### Example 7: TRUNC Function

The **TRUNC **function in Excel is used to remove specific digits from the fraction part of a number.

Here is the syntax:

**=TRUNC(number, [num_digits])**

Here,

**number:***Compulsory*. It refers to the number to truncate.**num_digits:***Non-compulsory*. The total number of digits that you want to keep after the decimal point.

The following screenshot shows a truncated version of the input number.

### Example 8: INT Function

The **INT **function in Excel rounds down a numerical value to the nearest integer number. It removes the fraction part of a decimal fraction number. Thus, the output becomes a rounded-down version of the input number.

Check the syntax with the **INT** function:

**=INT(number)**

Here,

**number:**It refers to the number to round down.

The examples with the **INT **function show the rounded-down version of the input number.

## Conclusion

I have discussed a total of 8 rounding functions in Microsoft Excel. You can use those functions to easily round off the decimal fraction numbers in Excel. I hope this article will help you learn the rounding functions. If you have any queries regarding rounding options in Excel, feel free to share them with me in the comment section. Thanks.

## Frequently Asked Questions

### How do you round to zero?

In Excel, rounding to zero can be achieved using the **ROUNDDOWN** and **ROUNDUP** functions, depending on the desired direction. Here’s how to round to zero in Excel:

**ROUNDDOWN for Negative Numbers:**To round a number towards zero (down), use the**ROUNDDOWN**function:**=ROUNDDOWN(number, 0)**

Replace “number” with the cell reference or numerical value you want to round.

Example:**=ROUNDDOWN(-5.678, 0)**

Result: -5**ROUNDUP for Positive Numbers:**To round a number towards zero (up), use the**ROUNDUP**function:**=ROUNDUP(number, 0)**

Replace “number” with the cell reference or numerical value you want to round.

Example:**=ROUNDUP(7.234, 0)**

Result: 7

These functions are valuable when you need to truncate decimal values towards zero, ensuring a whole number without rounding to the nearest integer. Adjust the “number” and function parameters as needed for your specific use case in Excel.

### Why do we round numbers?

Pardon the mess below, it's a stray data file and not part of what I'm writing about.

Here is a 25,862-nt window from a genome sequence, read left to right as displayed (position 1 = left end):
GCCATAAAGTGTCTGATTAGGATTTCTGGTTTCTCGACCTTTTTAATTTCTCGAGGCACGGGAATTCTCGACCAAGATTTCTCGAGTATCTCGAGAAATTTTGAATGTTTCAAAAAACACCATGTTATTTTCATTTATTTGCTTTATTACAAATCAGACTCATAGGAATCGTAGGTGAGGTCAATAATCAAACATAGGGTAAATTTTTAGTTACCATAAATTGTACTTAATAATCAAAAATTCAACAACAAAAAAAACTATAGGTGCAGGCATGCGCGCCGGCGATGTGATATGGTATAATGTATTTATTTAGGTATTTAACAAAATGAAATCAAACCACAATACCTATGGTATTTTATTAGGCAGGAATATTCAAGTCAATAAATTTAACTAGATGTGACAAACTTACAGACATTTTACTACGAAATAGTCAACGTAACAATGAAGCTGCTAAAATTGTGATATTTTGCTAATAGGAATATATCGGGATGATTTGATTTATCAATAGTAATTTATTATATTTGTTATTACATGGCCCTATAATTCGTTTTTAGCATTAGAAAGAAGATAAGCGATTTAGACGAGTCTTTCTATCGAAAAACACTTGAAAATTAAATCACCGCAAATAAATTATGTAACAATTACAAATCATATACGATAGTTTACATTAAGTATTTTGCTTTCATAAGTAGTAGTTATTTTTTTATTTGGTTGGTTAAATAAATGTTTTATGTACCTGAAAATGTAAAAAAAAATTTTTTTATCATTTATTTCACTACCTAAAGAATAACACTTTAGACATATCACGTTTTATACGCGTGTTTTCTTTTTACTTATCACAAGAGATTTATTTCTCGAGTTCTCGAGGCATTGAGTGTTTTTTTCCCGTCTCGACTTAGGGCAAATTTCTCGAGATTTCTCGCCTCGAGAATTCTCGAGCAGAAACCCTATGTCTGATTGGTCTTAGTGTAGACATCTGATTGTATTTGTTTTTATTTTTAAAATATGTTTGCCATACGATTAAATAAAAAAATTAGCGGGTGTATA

Rounding numbers simplifies numerical values for better comprehension and practical application. It enhances communication by making figures more accessible in reports and presentations. In finance and science, precision is crucial, and rounding ensures appropriate presentation without excessive decimal places. Rounding aligns with industry standards, minimizing the risk of misinterpretation and contributing to the visual appeal of data. Additionally, rounded numbers simplify calculations, making them more manageable, especially in mental arithmetic.

### Is there a rounding button in Excel?

Yes, Excel features a dedicated rounding button on the toolbar known as the “Increase Decimal” and “Decrease Decimal” buttons. These buttons allow users to quickly round or truncate the number of decimal places in a selected cell or range. Here’s how to use them:

**Increase Decimal:**

- Select the cell or range containing the number you want to round.
- Click on the “
**Increase Decimal**” button on the toolbar (represented by an upward arrow with a dot). - This action increases the number of decimal places, effectively rounding the number to a higher precision.

**Decrease Decimal:**

- Select the cell or range containing the number you want to round.
- Click on the “
**Decrease Decimal**” button on the toolbar (represented by a downward arrow with a dot). - This action decreases the number of decimal places, rounding the number to a lower precision.

The rounding buttons offer a convenient and quick way to adjust the precision of numbers without the need for manual input of formulas. They are especially useful for on-the-fly adjustments when working with numerical data in Excel.

### Can I combine rounding functions with other Excel functions?

Yes, rounding functions can be nested within other Excel functions to further manipulate your data.

### What is the difference between ROUND and ROUNDUP/ROUNDDOWN functions?

The **ROUND** function rounds to the nearest specified digit, while **ROUNDUP** and **ROUNDDOWN** round away from or towards zero, respectively.

### How do I handle rounding errors in Excel?

Rounding errors can occur due to limitations in floating-point arithmetic. Minimize these errors by using appropriate rounding functions and being aware of precision requirements in your calculations.